And we want to be clear, though, that that’s not like toxic positivity. No,
Ashley Herd 17:19
no, it’s not. It’s just saying, but it’s framing the conversation to say, you know, I want like I, I want to grow to grow here. And if you don’t, then that’s another conversation that you should feel empowered to have.
Anne Bibb 17:32
So if Ex, employee experience, is equivalent, or has such a positive impact on customer experience, I mean, because if you don’t take care of your employees, they’re not going to take care of your customers. Yeah. Where do cus where the company start? I mean, where do we really start putting our impact? is do we? Do we start with the frontlines? Or do we start with the managers? Do we start with executives, where do we really start making that impact on EX?
Ashley Herd 18:06
It’s? That’s a great question.
Anne Bibb 18:09
Well, that’s my job, Ashley.
Ashley Herd 18:10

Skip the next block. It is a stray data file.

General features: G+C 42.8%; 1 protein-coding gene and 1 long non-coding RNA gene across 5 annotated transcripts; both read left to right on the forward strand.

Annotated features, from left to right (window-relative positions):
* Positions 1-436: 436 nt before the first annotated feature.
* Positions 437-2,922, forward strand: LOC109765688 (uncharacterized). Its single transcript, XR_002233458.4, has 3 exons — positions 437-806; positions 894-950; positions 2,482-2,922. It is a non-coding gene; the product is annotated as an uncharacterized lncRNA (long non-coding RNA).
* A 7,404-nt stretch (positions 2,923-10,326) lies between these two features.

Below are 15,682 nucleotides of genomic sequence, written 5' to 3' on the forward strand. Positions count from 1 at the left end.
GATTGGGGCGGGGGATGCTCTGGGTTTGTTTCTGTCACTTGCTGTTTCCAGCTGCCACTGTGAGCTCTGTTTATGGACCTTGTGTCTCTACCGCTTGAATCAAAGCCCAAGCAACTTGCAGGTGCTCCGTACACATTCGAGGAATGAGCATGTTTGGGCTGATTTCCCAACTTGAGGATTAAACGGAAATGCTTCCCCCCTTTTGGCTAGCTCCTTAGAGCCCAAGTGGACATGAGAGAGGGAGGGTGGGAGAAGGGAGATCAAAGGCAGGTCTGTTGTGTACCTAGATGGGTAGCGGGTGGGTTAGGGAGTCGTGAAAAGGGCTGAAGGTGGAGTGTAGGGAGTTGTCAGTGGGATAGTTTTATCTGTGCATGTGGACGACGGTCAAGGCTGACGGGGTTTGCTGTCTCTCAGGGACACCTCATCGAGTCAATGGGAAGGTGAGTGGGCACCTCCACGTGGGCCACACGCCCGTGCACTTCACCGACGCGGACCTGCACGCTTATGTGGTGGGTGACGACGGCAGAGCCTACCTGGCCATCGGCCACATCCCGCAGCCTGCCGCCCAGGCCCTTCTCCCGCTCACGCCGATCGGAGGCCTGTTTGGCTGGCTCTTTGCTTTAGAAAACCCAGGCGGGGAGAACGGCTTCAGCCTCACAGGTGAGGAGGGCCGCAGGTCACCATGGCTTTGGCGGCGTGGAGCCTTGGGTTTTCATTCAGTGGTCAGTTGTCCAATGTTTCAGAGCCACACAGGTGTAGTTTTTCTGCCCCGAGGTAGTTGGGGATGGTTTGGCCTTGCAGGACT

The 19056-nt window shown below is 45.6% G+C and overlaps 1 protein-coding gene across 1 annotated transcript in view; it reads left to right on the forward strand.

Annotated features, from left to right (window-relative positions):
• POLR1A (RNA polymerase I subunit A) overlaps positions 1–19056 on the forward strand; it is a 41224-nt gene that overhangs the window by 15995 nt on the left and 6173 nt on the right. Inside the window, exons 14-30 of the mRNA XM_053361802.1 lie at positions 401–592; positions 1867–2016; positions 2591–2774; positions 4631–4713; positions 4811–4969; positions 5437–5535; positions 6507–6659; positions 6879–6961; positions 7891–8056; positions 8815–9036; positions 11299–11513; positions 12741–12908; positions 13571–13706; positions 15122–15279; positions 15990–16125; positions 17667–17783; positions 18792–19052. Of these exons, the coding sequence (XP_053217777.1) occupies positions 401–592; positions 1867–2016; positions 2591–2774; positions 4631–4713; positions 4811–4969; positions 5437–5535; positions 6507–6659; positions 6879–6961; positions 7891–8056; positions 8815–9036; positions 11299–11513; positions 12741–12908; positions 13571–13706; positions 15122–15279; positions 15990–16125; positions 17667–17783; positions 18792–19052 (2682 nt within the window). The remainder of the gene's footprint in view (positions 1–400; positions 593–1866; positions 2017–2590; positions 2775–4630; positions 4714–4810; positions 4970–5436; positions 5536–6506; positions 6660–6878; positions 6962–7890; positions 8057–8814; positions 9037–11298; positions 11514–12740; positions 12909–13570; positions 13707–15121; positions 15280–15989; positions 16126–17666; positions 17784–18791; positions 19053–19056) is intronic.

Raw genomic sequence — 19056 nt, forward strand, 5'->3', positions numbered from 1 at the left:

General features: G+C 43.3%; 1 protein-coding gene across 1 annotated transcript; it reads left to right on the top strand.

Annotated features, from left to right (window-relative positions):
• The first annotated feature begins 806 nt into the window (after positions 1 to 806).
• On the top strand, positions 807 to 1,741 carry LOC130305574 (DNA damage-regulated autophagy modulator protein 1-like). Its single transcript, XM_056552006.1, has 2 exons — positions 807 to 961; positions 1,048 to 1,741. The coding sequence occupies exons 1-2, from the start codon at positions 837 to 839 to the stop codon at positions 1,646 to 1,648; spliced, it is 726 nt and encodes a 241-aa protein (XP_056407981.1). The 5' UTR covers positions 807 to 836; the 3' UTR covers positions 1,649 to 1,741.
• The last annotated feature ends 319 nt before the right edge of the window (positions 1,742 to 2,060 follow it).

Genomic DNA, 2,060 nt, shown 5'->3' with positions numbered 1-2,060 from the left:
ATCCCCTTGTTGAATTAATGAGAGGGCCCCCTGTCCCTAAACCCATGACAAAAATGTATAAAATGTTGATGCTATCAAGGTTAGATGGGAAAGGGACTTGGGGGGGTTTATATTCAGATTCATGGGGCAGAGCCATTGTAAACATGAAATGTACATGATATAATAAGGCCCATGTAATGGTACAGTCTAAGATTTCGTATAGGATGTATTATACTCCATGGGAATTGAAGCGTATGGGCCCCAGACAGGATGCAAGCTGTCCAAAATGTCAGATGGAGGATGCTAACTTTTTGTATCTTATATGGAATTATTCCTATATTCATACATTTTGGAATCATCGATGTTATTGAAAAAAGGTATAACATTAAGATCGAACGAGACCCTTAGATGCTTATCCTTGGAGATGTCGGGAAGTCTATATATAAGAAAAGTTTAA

It’s so good. I’m so that’s so good. And it is it’s a it’s a complex question, because it depends on the organization and their buy in. I mean, there’s some to your words, toxic positive organizations where the leadership thinks everything’s fine. And Glassdoor paints another picture, or Glassdoor may say it’s fine. Everyone else is, you know, is living is living stressed out. So let’s say in your in your organization, where across the board, there’s just not this commitment leaders are bought in your frontline managers on board in frontline employees aren’t feeling like they’re supported. I think it starts with leadership and using that cost base to say, we are losing money because of how we’re treating employees. Now, what can we do about it? Where can we spend our time and resources and invest, turn that around and framing it in that way? But I think and I think frontline managers are the biggest bang for your buck. But telling leaders you have to, you’re gonna have to support this because if we have, if we’re providing this training on in thinking holistically about how to help managers work with employees, we cannot have leaders going around and rolling their eyes or making you know, tweets or doing whatever, that’s completely undermining all we’re doing. And so we’re putting it in those very stark terms about losing money and being frank about that. And then talking through and again, hopefully people start to see that that buy in, but I think educating the leaders in really attacking frontline managers first I think is